Eating a lot of highly processed foods, such as ready meals, has been linked to an increased risk of heart disease, colon cancer and premature death, according to two large studies.
The research offers more reasons to limit intake of ultra-processed foods and instead consume more unprocessed or minimally processed foods to reduce the risk of death, illness and ill health. The findings were published in the BMJ.
There is already mounting evidence to suggest that high consumption of ultra-processed foods is associated with a higher risk of several chronic diseases. However, few studies have assessed the association between ultra-processed foods and colon cancer risk, and previous findings have been mixed due to limitations in study design and sample size.
Ultra-processed foods include packaged bakery products and snacks, carbonated beverages, sugary grains, and ready-to-eat or hot foods, often with lots of added sugars, fats and/or salt, but without vitamins and fiber.
The first study suggests that high consumption of ultra-processed foods in men and some subgroups of ultra-processed foods in men and women is associated with an increased risk of colorectal cancer. The second study found an association with an increased risk of cardiovascular disease and death.
The findings reinforce the importance of reformulating dietary guidelines worldwide, by paying greater attention to the degree of food processing along with nutrient-based recommendations.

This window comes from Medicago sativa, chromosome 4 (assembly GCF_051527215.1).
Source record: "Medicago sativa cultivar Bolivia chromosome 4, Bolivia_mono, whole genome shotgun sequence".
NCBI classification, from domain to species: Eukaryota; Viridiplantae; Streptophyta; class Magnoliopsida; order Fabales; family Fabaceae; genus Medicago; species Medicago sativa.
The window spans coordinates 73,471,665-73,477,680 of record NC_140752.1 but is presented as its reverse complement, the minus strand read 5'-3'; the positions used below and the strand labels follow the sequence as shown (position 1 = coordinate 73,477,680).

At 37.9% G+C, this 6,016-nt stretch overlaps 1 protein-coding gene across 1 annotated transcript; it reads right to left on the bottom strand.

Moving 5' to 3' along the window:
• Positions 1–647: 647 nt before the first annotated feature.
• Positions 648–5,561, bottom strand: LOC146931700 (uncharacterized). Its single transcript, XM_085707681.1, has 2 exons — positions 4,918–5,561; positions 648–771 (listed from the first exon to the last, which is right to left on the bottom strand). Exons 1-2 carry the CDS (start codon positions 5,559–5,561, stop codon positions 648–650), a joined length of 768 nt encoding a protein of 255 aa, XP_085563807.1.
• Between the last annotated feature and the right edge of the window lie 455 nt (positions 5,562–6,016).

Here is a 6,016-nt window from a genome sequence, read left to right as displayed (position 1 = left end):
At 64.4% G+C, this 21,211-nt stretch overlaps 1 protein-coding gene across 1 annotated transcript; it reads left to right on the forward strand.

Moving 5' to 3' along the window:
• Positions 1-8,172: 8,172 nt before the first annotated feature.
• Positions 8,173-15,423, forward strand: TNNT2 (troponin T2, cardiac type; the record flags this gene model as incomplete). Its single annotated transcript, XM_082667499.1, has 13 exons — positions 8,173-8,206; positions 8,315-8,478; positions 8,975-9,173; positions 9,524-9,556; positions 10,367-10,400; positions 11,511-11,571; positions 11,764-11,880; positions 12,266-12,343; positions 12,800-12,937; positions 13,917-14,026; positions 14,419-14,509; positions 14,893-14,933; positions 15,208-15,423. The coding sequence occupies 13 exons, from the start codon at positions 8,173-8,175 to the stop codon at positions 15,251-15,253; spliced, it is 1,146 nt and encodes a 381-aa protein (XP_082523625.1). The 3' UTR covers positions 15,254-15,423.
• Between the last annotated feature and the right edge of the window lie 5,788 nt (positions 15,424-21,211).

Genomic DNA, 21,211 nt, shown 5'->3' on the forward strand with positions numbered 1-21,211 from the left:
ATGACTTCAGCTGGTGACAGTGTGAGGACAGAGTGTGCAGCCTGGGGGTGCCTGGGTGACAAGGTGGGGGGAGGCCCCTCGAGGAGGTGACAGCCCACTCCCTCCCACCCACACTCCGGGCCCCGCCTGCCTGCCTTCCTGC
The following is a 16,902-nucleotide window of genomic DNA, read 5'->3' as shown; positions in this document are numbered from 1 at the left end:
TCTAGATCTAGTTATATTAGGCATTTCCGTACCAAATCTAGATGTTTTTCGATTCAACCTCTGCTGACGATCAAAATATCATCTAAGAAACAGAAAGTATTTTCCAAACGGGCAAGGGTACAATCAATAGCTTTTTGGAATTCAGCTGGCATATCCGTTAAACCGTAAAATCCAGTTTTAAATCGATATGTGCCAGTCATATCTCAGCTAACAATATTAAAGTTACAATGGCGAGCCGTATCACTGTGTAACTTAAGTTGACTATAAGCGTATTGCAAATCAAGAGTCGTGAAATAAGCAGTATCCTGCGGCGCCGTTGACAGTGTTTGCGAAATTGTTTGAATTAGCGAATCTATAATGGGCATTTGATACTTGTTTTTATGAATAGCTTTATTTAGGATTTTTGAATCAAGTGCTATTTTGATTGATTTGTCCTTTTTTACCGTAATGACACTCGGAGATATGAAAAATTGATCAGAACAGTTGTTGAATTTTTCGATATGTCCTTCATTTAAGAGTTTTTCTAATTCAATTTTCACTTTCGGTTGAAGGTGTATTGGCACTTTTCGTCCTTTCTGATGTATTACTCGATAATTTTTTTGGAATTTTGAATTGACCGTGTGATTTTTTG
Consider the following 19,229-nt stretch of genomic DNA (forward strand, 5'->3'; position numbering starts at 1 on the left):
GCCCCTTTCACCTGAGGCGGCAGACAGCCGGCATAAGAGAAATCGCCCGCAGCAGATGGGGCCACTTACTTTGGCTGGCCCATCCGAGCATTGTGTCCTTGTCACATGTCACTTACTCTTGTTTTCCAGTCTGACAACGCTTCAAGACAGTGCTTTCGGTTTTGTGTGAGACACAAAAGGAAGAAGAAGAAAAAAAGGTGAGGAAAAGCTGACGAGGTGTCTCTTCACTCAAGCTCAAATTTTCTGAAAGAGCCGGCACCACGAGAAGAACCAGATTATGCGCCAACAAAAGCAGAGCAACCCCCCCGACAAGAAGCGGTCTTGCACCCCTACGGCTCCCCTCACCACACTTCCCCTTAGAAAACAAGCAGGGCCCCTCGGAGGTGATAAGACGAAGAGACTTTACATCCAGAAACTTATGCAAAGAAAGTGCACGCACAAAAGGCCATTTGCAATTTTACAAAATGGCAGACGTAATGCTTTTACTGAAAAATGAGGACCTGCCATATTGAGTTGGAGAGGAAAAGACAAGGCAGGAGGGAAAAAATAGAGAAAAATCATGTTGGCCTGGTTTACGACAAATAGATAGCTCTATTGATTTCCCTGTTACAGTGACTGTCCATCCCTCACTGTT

In the first study, researchers examined the association between consumption of ultra-processed foods and colorectal cancer risk in American adults. Their findings were based on 46,341 men and 159,907 women from three large surveys of U.S. health professionals whose dietary intake was assessed every four years using detailed food frequency questionnaires.
Foods were grouped by degree of processing and colorectal cancer cases were measured over a three-decade period, taking into account medical and lifestyle factors.
The results show that men in the highest fifth of consumption, compared with those in the lowest fifth of ultra-processed food consumption, had a 29% higher risk of developing colorectal cancer. The link remained significant even after further adjustment for body mass index or nutritional quality.
No association was found between overall consumption of ultra-processed foods and colorectal cancer risk in women. However, higher consumption of ready-to-eat meat, poultry or seafood and sugar-sweetened beverages in men – and ready-to-eat or hot mixed dishes in women – was associated with an increased risk of colorectal cancer.
The second study was based on 22,895 Italian adults. Both the quantity and quality of foods and drinks consumed were assessed and mortality was measured over a 14-year period, taking into account underlying medical conditions.
The results showed that compared to those on the healthiest diets, those on the least healthy diet had a 19% higher risk of death from any cause and a 32% higher risk of death from heart disease.
The risks were similar when the two highest and lowest categories of ultra-processed food intake were compared (19% and 27% higher for all-cause mortality and cardiovascular mortality, respectively).
A significant portion of the additional mortality risk associated with poor nutrition was explained by higher levels of food processing. Ultra-processed food intake remained associated with mortality even after taking into account the poor nutritional quality of the diet.
Both studies are observational and thus cannot determine a cause. Limitations include the possibility that some of the risks are due to other confounding factors.
Nevertheless, both studies used reliable food grade markers and took into account known risk factors. The findings support other research linking highly processed foods to poor health.